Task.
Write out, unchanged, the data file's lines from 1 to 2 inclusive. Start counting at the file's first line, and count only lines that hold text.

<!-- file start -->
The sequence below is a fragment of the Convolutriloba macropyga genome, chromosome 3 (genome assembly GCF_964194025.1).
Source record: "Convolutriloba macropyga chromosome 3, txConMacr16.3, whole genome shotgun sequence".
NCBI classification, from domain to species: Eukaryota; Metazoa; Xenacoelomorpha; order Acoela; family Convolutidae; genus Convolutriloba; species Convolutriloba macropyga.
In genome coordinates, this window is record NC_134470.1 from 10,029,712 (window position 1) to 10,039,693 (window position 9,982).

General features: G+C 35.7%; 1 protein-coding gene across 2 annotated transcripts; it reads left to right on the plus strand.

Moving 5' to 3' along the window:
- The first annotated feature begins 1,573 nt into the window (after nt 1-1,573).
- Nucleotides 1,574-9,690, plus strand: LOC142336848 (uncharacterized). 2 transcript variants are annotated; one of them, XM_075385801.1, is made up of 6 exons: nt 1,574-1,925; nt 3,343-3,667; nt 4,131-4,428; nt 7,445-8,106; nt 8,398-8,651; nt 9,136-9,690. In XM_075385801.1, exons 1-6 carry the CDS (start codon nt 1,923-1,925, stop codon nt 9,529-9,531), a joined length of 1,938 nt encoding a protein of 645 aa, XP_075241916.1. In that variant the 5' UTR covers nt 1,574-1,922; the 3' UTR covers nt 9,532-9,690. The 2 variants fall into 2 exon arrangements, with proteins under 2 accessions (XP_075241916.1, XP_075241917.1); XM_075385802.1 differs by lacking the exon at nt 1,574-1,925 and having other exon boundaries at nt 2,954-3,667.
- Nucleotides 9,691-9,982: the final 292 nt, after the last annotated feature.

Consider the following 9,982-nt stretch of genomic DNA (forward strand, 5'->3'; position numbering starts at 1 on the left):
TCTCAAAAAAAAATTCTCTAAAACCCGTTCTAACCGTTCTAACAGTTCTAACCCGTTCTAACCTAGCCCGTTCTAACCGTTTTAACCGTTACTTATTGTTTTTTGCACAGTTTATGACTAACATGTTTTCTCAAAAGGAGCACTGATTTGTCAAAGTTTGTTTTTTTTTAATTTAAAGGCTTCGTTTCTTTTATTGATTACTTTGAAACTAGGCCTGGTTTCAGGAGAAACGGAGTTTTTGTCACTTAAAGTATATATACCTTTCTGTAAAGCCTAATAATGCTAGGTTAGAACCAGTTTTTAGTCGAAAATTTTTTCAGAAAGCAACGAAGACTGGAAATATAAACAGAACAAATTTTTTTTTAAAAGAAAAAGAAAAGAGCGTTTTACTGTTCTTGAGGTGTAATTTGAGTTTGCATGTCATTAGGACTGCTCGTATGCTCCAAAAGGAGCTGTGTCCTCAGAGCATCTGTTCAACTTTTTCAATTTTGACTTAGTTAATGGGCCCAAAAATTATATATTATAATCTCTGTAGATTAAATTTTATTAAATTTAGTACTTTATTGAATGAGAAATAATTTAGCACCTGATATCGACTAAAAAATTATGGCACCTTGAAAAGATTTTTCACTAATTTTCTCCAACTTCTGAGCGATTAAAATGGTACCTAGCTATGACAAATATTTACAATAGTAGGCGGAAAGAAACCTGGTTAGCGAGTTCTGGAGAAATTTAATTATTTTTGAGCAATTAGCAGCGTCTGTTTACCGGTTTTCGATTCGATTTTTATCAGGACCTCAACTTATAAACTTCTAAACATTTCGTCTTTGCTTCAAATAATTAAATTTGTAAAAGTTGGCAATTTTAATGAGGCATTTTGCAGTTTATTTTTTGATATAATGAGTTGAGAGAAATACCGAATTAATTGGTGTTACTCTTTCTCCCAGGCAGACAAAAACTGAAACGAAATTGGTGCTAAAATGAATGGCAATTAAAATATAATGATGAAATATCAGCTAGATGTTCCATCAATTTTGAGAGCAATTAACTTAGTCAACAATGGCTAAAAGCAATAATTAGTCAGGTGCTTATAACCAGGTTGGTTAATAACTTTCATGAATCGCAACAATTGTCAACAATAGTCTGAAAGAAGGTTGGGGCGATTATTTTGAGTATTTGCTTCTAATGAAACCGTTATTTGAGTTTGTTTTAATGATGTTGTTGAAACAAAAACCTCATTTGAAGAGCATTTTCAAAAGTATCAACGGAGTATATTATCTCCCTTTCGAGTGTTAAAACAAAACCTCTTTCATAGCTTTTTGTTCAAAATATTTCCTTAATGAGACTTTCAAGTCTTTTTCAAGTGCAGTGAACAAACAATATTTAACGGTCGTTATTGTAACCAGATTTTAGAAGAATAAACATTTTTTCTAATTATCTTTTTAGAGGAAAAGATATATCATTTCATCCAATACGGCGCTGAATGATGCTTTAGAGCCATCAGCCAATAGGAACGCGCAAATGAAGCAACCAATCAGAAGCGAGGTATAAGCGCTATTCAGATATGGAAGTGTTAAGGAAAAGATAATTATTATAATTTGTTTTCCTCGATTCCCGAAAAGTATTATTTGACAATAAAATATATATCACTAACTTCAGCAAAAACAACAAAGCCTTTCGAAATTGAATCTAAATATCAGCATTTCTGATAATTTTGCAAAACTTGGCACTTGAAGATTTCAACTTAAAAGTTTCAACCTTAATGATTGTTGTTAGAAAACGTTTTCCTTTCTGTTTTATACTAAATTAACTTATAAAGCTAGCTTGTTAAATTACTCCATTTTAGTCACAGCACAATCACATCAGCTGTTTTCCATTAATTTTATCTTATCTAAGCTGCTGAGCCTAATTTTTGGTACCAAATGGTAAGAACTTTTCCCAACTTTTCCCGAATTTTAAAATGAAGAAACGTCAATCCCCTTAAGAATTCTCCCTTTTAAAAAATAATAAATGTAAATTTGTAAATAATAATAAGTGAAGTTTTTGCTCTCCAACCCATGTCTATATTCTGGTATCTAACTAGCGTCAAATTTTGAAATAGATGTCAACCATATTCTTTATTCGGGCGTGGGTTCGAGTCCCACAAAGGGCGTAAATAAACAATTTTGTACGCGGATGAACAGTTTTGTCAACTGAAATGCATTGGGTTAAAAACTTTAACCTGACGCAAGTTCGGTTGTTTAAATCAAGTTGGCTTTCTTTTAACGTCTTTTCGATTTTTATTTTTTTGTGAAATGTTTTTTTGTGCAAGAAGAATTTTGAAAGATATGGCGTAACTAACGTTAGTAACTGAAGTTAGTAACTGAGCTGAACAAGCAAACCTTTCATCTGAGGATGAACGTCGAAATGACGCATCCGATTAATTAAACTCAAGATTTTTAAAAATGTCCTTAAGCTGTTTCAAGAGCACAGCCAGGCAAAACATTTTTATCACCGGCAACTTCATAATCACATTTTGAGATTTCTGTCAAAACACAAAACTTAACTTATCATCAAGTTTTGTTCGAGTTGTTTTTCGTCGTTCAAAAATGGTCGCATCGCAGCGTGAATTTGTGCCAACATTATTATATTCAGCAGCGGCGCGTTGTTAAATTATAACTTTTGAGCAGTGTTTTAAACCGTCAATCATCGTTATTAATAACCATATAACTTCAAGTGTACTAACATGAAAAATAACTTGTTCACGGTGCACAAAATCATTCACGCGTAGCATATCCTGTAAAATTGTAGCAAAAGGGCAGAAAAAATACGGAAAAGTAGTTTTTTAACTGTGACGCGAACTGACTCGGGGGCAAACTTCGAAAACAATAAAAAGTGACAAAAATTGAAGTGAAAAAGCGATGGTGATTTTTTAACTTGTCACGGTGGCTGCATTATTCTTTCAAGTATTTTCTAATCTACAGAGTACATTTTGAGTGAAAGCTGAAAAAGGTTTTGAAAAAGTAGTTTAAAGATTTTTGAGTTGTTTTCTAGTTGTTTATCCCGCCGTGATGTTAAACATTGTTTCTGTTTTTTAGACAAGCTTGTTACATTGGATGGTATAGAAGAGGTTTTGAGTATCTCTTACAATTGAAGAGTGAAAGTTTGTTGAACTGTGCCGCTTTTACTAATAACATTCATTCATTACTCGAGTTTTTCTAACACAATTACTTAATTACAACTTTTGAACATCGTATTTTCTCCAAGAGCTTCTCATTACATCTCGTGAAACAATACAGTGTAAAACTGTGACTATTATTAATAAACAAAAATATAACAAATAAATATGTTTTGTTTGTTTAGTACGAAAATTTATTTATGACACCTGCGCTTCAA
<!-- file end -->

The sequence below is a fragment of the Convolutriloba macropyga genome, chromosome 3 (genome assembly GCF_964194025.1).
Source record: "Convolutriloba macropyga chromosome 3, txConMacr16.3, whole genome shotgun sequence".